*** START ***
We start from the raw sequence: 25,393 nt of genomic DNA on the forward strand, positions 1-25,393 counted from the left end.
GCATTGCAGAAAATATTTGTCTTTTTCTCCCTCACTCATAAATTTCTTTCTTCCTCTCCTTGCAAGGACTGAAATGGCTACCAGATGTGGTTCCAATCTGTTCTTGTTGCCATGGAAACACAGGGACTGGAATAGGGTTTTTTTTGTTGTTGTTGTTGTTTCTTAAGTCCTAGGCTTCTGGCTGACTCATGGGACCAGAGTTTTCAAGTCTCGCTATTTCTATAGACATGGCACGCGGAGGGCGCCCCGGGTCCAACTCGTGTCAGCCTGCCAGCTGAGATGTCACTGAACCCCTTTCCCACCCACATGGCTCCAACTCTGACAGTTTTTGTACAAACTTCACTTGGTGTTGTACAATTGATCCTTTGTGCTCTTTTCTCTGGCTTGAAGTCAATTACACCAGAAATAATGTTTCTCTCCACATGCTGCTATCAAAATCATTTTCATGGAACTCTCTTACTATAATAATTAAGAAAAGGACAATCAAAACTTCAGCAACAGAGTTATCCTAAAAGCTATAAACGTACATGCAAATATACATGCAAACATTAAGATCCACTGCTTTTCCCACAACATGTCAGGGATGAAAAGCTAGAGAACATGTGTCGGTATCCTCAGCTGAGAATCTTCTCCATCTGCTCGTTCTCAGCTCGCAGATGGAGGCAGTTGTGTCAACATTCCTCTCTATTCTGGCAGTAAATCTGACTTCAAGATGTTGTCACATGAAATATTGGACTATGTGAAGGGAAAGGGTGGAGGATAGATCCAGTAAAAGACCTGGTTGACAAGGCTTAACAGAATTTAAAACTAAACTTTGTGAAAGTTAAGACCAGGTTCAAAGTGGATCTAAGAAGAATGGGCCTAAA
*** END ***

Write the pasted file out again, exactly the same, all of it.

We start from the raw sequence: 25,393 nt of genomic DNA on the forward strand, positions 1-25,393 counted from the left end.
GCATTGCAGAAAATATTTGTCTTTTTCTCCCTCACTCATAAATTTCTTTCTTCCTCTCCTTGCAAGGACTGAAATGGCTACCAGATGTGGTTCCAATCTGTTCTTGTTGCCATGGAAACACAGGGACTGGAATAGGGTTTTTTTTGTTGTTGTTGTTGTTTCTTAAGTCCTAGGCTTCTGGCTGACTCATGGGACCAGAGTTTTCAAGTCTCGCTATTTCTATAGACATGGCACGCGGAGGGCGCCCCGGGTCCAACTCGTGTCAGCCTGCCAGCTGAGATGTCACTGAACCCCTTTCCCACCCACATGGCTCCAACTCTGACAGTTTTTGTACAAACTTCACTTGGTGTTGTACAATTGATCCTTTGTGCTCTTTTCTCTGGCTTGAAGTCAATTACACCAGAAATAATGTTTCTCTCCACATGCTGCTATCAAAATCATTTTCATGGAACTCTCTTACTATAATAATTAAGAAAAGGACAATCAAAACTTCAGCAACAGAGTTATCCTAAAAGCTATAAACGTACATGCAAATATACATGCAAACATTAAGATCCACTGCTTTTCCCACAACATGTCAGGGATGAAAAGCTAGAGAACATGTGTCGGTATCCTCAGCTGAGAATCTTCTCCATCTGCTCGTTCTCAGCTCGCAGATGGAGGCAGTTGTGTCAACATTCCTCTCTATTCTGGCAGTAAATCTGACTTCAAGATGTTGTCACATGAAATATTGGACTATGTGAAGGGAAAGGGTGGAGGATAGATCCAGTAAAAGACCTGGTTGACAAGGCTTAACAGAATTTAAAACTAAACTTTGTGAAAGTTAAGACCAGGTTCAAAGTGGATCTAAGAAGAATGGGCCTAAA